By Allan Barber
After one of the most drawn out sagas of recent times, the Court of Appeal’s ruling at last looks as if Shanghai Pengxin can complete its takeover of the Crafar farms.
The Fay/Maori Purchase Group has announced it will not make any further appeal, but, in Sir Michael Fay’s case, it will go back to business as usual and, in the case of the two Maori trusts, continue to negotiate the acquisition of two farms.
However the iwi are still considering an appeal against the latest decision, while negotiations continue.
This sale process has caused much debate and involved very costly court cases which in the end have merely served to review and confirm the original decision and it’s hard to see on what basis a further appeal could expect to succeed.
The most interesting aspect of the Court of Appeal’s decision is that part covering the issue of the buyer’s experience and business acumen in relation to the purchase, because this was the entire basis of the appeal.
The Court found that the Ministers had been justified in relying on Shanghai Pengxin’s generic business experience, as distinct from specific experience in dairying.
The partnership with Landcorp which will operate the farms under a share milking arrangement will provide an acceptable form of specific experience.
There will be a sense of relief among many people that the saga finally appears to be over, although equally there will be disappointment, even anger, at the sale of what is seen as a significant holding of prime farming land to an overseas investor.
Therefore it is relevant to attempt to analyse whether the final outcome is the right one or not.
I don’t expect those who have already made up their minds, one way or the other, to have any patience with my analysis, but it may be helpful for people like me who aren’t sure.
My understanding of the key provisions of the Overseas Investment Act is that:
1. the purchase by an overseas person of farmland over 5 hectares, considered to be sensitive land, is subject to OIO consent;
2. the acquisition by an overseas person of business assets worth more than $100 million is subject to OIO consent;
3. and the overseas person must be of good character, must have the required financial resources and, in the case of business assets worth more than $100 million, must have appropriate business acumen and experience.
However the original arguments around the Crafar farms deal appeared to ignore all these provisions There was a distinct impression that a proportion of objectors were against selling the properties to Chinese, as though this was somehow worse than selling to Americans or Europeans. A greater proportion agreed with Fay that the land should stay in New Zealand hands, while Allan Crafar fought a rearguard action to find sufficient funds to buy his properties back from the receivers.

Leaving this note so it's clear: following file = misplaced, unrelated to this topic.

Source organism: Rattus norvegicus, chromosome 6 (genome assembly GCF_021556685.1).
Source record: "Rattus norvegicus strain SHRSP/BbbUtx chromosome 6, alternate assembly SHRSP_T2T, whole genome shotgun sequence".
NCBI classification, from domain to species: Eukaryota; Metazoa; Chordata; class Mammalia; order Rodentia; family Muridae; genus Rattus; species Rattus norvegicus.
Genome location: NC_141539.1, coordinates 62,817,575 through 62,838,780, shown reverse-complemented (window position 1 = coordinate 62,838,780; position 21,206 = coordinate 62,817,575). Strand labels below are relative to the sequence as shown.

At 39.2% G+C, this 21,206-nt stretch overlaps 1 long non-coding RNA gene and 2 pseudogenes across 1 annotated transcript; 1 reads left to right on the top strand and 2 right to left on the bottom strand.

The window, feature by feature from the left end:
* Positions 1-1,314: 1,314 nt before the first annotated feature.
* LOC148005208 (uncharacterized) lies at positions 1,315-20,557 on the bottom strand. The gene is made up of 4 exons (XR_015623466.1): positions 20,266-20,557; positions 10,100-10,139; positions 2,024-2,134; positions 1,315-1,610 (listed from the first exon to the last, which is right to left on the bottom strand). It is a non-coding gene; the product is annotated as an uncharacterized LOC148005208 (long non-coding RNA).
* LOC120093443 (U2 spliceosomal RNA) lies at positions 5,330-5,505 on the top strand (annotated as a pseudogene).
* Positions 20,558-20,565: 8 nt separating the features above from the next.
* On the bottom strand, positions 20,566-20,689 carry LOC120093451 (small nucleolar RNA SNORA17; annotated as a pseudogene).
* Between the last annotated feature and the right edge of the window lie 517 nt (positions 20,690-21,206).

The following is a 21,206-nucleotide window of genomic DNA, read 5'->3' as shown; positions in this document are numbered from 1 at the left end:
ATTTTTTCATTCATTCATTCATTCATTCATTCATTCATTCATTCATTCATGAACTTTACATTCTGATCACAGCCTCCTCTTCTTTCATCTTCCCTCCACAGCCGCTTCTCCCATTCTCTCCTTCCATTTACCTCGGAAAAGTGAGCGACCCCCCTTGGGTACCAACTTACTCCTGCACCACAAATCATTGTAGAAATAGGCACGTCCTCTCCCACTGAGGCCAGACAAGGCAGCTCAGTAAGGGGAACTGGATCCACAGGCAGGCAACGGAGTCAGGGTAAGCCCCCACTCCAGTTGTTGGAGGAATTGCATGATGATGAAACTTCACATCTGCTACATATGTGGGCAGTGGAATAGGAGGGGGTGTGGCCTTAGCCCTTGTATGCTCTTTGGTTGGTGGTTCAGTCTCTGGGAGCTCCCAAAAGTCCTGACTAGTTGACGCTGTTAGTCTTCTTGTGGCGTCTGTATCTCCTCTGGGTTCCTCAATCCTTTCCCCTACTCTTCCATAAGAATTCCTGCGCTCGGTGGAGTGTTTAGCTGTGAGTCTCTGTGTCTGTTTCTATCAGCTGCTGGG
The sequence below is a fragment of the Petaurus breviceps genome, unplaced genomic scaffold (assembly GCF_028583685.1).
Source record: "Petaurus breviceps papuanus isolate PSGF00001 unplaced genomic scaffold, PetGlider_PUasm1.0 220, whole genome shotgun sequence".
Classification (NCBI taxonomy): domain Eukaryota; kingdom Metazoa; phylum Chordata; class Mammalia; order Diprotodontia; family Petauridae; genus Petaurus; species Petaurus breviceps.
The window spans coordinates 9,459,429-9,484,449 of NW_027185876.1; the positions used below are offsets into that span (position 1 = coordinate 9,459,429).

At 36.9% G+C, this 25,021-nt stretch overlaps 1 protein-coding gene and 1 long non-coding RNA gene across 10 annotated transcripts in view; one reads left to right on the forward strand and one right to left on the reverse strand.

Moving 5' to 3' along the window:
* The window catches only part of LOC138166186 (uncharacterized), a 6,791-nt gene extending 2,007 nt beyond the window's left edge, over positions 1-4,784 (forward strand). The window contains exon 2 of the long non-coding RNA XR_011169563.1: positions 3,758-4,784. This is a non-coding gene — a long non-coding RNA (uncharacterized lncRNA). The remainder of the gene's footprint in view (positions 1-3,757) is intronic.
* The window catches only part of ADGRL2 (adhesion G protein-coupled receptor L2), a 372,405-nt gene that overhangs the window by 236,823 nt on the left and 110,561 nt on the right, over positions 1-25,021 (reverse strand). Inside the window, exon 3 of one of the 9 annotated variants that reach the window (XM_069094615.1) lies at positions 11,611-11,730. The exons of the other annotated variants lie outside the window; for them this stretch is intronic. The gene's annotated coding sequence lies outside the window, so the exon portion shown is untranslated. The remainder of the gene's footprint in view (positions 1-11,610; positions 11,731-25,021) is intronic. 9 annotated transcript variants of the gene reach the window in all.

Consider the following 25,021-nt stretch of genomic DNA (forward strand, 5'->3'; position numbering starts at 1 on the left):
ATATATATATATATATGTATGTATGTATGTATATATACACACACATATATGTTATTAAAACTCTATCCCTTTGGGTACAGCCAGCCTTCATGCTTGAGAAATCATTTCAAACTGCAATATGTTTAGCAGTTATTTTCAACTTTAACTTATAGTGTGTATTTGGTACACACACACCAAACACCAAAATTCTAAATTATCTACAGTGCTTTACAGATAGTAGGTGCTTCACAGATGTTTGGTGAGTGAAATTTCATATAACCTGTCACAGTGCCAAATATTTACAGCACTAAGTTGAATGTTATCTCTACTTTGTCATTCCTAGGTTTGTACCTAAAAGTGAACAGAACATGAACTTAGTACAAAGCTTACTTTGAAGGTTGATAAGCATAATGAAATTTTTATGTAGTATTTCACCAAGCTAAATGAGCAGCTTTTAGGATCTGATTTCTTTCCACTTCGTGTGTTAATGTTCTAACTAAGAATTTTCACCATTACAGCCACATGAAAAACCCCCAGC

Fay played the jingoistic card for all it was worth, suggesting the receivers had an obligation to sell to a New Zealand buyer for nearly $40 million less than the offer from Shanghai Pengxin.
His consortium then introduced the Maori farming groups which claimed that two of the farms near Benneydale had been wrongly taken from them in the 19th century and they should therefore have the right either to buy two or three of the farms, if they couldn’t buy the whole lot.
When the responsible Ministers approved the OIO recommendation that the sale met the requirements of the Act, the Fay Maori Purchase Group appealed on the basis of the Shanghai Pengxin’s lack of specific business expertise
Terms of the current negotiations between iwi and Shanghai Pengxin are under wraps, although Hardie Peni, Chairman of Tiroa E and Te Hape B Trusts, has said that he bets the purchase price is “a pittance” compared with the asking price of $66 million for the three farms they had originally tried to buy.
Peni’s gripe is that it seems all you need to have “the privilege of buying New Zealand farm land is deeper pockets and some knowledge of business.” But surely this has always been the case.
If New Zealanders want a change to the present terms of overseas investment, they will have to convince a future government that this is a matter of priority for legislative change.
There are many fish-hooks to be considered before a new investment act could be brought into law, not least being the impact on farm values or overseas investment in non-farming businesses, as well as the wish to differentiate between overseas buyers of different nationalities to allow for reciprocal trade agreement provisions.
Until or unless this happens, we will have to accept the continuing purchase of prime land to overseas investors, although it is not a new phenomenon. It has been happening for the last 170 years.
What I believe a review of the Act should examine are the criteria for allowing in particular the sale of land.
For example it should introduce a provision relating to the amount of value an overseas buyer should be required to add in New Zealand and, in certain cases, a requisite level of domestic employment. This would ensure that the OIO is in a position to make more demands before an application is lodged, whereas in the case of Shanghai Pengxin negotiated additions to the contract were retrospective.
Hopefully this case, which doesn’t involve a vast amount of land or even particularly good land in the overall scheme of things, will come to be seen as motivation for improving the overseas investment climate, instead of the sale of our birthright as it has been portrayed.
Allan Barber is a commentator on agribusiness, especially the meat industry, and lives in the Matakana Wine Country where he runs a boutique B&B with his wife. You can contact him by email at firstname.lastname@example.org or read his blog here »